In chapter 8, Simon comes face-to-face with The Lord of the Flies, which is a severed pig's head jammed onto a stick in the middle of the forest. Before Simon hallucinates and speaks to The Lord of the Flies, he looks into its eyes and Golding writes,
The half-shut eyes were dim with the infinite cynicism of adult life. They assured Simon that everything was a bad business. (106)
The Lord of the Flies goes on to confirm Simon's previous conclusions about the beast on the island. The severed pig's head assures Simon that a physical creature does not exist on the island and the beast is actually the inherent evil inside each boy.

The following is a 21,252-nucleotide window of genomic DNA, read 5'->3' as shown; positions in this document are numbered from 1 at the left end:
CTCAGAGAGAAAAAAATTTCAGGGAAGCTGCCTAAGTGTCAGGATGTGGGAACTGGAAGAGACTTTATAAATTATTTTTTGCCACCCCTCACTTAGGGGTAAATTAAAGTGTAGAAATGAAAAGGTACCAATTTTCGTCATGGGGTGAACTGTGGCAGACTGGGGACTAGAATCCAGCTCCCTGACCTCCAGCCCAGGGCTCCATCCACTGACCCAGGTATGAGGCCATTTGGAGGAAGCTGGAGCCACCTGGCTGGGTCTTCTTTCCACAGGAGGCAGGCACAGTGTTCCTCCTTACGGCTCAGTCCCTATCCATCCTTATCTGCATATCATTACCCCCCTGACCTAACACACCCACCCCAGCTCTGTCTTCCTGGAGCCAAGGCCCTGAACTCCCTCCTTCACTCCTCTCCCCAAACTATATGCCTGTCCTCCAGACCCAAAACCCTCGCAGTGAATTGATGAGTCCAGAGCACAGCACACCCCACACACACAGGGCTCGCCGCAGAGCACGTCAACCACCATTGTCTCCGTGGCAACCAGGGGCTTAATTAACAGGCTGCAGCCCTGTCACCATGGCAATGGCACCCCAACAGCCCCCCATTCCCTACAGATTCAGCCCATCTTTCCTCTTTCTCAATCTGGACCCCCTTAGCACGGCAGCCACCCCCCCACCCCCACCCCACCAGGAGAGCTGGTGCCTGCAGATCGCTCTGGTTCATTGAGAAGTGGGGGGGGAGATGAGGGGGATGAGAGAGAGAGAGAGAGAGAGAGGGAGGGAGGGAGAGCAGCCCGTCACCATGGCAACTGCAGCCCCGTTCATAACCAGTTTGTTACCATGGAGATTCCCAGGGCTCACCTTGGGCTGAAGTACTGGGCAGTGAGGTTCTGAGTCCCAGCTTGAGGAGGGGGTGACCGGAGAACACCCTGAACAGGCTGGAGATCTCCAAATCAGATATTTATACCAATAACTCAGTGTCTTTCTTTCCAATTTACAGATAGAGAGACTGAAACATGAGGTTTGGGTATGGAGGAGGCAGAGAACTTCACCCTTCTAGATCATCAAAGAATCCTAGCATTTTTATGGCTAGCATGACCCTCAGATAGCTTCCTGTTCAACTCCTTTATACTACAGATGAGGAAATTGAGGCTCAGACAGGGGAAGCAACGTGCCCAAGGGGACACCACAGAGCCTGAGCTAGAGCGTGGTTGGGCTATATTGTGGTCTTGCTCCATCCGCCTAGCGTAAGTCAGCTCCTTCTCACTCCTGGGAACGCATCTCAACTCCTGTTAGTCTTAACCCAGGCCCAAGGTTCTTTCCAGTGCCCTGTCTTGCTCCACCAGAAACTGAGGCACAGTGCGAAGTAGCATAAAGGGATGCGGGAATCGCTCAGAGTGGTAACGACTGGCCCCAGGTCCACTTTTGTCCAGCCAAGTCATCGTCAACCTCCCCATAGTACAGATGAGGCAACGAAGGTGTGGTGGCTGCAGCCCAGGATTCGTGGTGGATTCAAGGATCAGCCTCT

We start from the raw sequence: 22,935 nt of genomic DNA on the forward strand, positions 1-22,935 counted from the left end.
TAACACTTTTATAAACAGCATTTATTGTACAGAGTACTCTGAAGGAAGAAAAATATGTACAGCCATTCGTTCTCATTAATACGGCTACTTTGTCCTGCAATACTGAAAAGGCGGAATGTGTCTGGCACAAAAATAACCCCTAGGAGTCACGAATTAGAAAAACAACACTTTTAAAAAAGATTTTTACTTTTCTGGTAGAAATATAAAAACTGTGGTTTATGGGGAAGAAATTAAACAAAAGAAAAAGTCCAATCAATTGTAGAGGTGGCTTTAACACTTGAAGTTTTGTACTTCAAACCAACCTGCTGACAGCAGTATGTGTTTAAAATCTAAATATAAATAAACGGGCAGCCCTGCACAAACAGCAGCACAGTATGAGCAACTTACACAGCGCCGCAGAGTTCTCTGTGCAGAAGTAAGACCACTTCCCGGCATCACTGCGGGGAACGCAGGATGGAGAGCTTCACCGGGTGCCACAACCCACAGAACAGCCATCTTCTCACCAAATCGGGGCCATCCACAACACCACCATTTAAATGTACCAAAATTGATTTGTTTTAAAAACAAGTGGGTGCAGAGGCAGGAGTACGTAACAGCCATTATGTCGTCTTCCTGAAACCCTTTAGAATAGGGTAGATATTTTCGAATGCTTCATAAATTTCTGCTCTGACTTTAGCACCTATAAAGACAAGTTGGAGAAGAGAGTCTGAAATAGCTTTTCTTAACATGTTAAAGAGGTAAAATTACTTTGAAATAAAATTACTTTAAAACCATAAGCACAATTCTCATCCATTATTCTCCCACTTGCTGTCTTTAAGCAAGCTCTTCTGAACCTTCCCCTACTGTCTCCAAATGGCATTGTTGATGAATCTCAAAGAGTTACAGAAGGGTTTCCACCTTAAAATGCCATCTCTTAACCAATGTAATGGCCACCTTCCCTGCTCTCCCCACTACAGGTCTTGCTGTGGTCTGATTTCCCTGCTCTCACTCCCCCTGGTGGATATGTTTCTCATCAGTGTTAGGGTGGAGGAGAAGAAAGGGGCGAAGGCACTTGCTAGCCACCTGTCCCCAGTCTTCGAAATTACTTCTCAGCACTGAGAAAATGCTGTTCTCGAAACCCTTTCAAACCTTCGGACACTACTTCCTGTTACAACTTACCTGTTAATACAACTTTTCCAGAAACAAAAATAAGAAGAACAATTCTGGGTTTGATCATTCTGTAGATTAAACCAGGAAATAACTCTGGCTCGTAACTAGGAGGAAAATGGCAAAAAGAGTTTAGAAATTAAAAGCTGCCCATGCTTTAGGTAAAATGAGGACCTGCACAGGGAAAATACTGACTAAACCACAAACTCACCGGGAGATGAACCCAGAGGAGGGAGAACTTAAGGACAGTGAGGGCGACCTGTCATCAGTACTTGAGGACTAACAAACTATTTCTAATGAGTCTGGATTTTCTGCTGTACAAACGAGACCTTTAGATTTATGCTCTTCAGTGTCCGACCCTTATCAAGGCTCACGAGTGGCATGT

The "infinite cynicism of adult life" means that humans are inherently selfish, skeptical individuals, who are more concerned about their own well-being and interests than they are in magnanimous efforts to help others. The Lord of the Flies's cynical disposition and message that everything is "bad business" represents William Golding's beliefs about human nature. Golding believed that humans were inherently wicked, selfish beings, who act cynically in their own best interests. Later on in the chapter, Simon hallucinates and speaks to The Lord of the Flies about the true nature of the beast.